Owning an investment property is often something which people aspire to. On the other hand, it can be an investor’s worst nightmare. It really just depends on your personal risk appetite. If you’re in the camp of dreaming about investing in property, there’s no doubt you’ve heard stories about people who’re able to build up massive property portfolios and live off the rental income.
If you’re considering this avenue, it’s important that you know what to look for when house hunting and choose the right house to buy. These are some of the features you’ll need to look out for when buying an investment property.
You’ve heard it before. When it comes to property, it’s all about location, location, location. You’ll need to make sure that your investment property is located in an area where people actually want to live. For example, you might find a really great deal and then find out it’s next door to an aspiring drummer. It’s important that your investment property is not only located in a quiet environment but close to schools, public transport and shops. These are the factors which people look at when choosing where to live. So, it’s a good idea to choose a rental property which shares those same features. You could also make sure that property prices in the neighbourhood have increased in recent years. That way you’ll know you can expect to make money when you eventually sell.
This is one of the most important factors to consider. You need to weigh up the price you can afford to pay for the property and the rental income which you can expect to receive to cover the bond and additional costs. A rule you could think about applying is the 1% rule. Here’s how to think about this rule. Let’s say you’ve paid R500 000 for a small flat. You should be able to charge 1% of that, or R5000, each month. You’ll need to look at the prices which similar flats are being rented out for in that area. Are tenants willing to pay that price in that neighbourhood? You’ll also have to consider rates, taxes, levies and other costs. Ideally, your rental income should cover all these costs.
Rental properties are, for the most part, two to three bedroom family homes. It’s important that before you jump into buying a property you know what’s popular in your area. There’s little point in buying a studio flat in an area best known for large family homes. At the same time, there’s no point buying a mansion, with multiple bedrooms and bathrooms, in an area where young couples and students want to live.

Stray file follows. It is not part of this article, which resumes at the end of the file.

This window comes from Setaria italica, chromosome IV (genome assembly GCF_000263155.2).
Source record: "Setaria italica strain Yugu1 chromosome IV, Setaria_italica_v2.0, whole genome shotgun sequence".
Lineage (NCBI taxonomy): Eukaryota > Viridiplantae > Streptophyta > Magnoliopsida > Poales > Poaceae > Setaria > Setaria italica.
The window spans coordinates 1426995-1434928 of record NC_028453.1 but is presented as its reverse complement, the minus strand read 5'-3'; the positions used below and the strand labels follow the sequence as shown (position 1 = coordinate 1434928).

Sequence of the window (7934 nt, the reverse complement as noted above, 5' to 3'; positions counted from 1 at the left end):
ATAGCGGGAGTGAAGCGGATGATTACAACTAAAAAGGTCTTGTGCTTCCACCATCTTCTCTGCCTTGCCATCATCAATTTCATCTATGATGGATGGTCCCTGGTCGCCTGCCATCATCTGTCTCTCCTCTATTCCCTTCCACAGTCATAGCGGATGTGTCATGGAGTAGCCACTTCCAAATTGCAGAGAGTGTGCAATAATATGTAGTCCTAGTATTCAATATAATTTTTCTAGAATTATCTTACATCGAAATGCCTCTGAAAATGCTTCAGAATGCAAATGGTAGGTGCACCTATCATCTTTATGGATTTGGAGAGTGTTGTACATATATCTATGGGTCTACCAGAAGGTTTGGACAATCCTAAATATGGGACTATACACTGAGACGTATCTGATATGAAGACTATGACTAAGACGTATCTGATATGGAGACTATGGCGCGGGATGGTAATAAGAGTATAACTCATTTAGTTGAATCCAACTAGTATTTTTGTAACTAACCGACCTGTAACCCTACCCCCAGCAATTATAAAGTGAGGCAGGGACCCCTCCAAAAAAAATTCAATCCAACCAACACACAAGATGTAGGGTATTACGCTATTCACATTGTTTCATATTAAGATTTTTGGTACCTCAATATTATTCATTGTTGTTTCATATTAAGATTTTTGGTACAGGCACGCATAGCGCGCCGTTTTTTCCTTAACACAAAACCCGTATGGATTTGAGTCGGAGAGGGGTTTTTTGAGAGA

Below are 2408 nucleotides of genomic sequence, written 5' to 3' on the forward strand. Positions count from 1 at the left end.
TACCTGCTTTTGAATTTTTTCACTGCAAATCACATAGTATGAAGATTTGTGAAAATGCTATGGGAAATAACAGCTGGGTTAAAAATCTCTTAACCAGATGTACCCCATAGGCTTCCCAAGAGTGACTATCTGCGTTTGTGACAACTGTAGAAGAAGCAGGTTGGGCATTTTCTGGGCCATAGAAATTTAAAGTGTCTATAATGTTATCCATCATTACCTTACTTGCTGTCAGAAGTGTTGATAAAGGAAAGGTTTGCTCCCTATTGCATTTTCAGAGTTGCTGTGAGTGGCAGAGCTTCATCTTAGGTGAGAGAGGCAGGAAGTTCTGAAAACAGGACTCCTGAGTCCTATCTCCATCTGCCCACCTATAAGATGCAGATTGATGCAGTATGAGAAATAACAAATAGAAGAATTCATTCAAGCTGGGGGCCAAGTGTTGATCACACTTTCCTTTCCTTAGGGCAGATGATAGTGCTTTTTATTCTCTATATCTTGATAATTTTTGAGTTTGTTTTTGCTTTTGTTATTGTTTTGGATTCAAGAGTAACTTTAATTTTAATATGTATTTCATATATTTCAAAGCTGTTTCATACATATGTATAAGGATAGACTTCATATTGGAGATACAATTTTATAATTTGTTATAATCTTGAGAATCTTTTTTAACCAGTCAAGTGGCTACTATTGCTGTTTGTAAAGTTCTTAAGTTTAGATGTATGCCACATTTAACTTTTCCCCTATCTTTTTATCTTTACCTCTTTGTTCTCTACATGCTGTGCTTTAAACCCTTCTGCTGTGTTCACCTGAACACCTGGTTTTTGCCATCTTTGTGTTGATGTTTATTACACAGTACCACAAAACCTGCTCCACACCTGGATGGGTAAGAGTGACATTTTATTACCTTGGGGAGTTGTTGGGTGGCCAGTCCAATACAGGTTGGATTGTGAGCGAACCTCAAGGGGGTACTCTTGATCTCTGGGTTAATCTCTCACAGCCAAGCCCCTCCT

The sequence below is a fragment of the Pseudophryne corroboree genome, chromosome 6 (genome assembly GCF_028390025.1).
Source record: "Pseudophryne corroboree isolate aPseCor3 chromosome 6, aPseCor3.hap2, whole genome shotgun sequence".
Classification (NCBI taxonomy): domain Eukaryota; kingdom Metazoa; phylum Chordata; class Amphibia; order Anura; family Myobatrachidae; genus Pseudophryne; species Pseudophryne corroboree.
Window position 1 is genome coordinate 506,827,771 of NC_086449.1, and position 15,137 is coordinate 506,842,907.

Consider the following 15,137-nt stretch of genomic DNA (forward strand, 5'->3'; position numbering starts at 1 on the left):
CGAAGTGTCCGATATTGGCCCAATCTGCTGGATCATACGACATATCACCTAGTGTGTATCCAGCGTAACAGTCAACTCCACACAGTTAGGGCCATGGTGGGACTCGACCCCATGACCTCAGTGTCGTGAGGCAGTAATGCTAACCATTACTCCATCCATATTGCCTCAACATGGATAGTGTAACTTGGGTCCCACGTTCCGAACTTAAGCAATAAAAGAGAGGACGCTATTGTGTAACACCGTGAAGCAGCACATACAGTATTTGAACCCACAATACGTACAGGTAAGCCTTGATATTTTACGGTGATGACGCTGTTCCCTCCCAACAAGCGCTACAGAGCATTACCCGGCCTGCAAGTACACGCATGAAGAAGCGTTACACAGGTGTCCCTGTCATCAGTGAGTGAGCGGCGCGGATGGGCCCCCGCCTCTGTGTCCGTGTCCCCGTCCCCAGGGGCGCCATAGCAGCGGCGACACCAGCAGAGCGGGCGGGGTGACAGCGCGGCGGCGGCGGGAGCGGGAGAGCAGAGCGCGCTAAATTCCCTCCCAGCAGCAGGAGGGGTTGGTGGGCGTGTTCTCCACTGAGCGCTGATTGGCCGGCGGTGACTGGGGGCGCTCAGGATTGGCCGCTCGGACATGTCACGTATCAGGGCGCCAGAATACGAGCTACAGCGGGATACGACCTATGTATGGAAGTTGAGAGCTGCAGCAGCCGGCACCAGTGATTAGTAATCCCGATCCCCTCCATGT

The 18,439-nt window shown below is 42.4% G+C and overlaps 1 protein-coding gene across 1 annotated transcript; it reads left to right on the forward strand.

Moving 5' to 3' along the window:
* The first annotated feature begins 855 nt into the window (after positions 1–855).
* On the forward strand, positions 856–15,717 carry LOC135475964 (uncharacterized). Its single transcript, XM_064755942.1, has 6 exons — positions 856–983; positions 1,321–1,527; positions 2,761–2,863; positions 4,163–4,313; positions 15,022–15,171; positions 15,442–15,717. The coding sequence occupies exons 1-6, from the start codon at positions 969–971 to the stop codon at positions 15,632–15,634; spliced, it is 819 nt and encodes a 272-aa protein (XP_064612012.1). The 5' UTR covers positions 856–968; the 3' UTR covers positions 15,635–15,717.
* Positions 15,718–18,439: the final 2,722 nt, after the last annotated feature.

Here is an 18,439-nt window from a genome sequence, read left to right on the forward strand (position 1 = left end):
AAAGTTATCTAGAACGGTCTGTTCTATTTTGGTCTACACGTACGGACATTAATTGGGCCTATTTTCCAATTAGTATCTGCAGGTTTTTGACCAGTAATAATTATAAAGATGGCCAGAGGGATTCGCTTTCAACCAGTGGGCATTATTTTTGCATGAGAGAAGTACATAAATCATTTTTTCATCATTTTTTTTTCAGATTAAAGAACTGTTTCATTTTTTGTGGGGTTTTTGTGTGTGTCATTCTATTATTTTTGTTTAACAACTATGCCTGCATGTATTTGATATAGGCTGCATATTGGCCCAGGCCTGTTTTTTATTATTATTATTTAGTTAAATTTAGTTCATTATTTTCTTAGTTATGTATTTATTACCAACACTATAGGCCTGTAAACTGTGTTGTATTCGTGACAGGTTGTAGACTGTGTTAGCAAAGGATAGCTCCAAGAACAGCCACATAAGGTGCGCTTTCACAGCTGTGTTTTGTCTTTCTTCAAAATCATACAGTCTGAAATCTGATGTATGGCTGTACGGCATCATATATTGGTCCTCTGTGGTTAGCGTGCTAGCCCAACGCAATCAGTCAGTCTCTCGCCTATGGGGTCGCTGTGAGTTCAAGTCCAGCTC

An investment property needs to appeal to the majority, rather than the minority. That means it shouldn’t decorated in your taste or your preferences. As much as you might want a bright yellow wall in your bedroom or faux wood cladding in your lounge, it’s unlikely a tenant would want these features in their home. So, think carefully about what you can do to improve the decor in a way which your potential tenants would appreciate. One quick look at popular Pinterest boards will show you that interior designers favour white walls, minimal furnishings and pared down accessories. It’s important to keep those tips in mind when decorating your rental flat before it goes on the market.
For many people, landlords and tenants alike, a major concern of a rental property is the security available. As the landlord, you’ll need to be sure the property has, at the very least, security gates and burglar bars. The exterior of the building should be fitted with fencing, electric gates and beams. It goes without saying that the building should be protected by an alarm company and armed response.
If you’ve been thinking about buying a rental property and dream about a future as an investor in real estate, it’s crucial that you’re properly informed. That’s why it’s a good idea for you to have a look at law guides around buying and selling a house. You’ll know what you should keep in mind, what you can expect and what you need to keep a look out for. This is possibly one of the biggest financial decisions of your life and one which shouldn’t be taken lightly.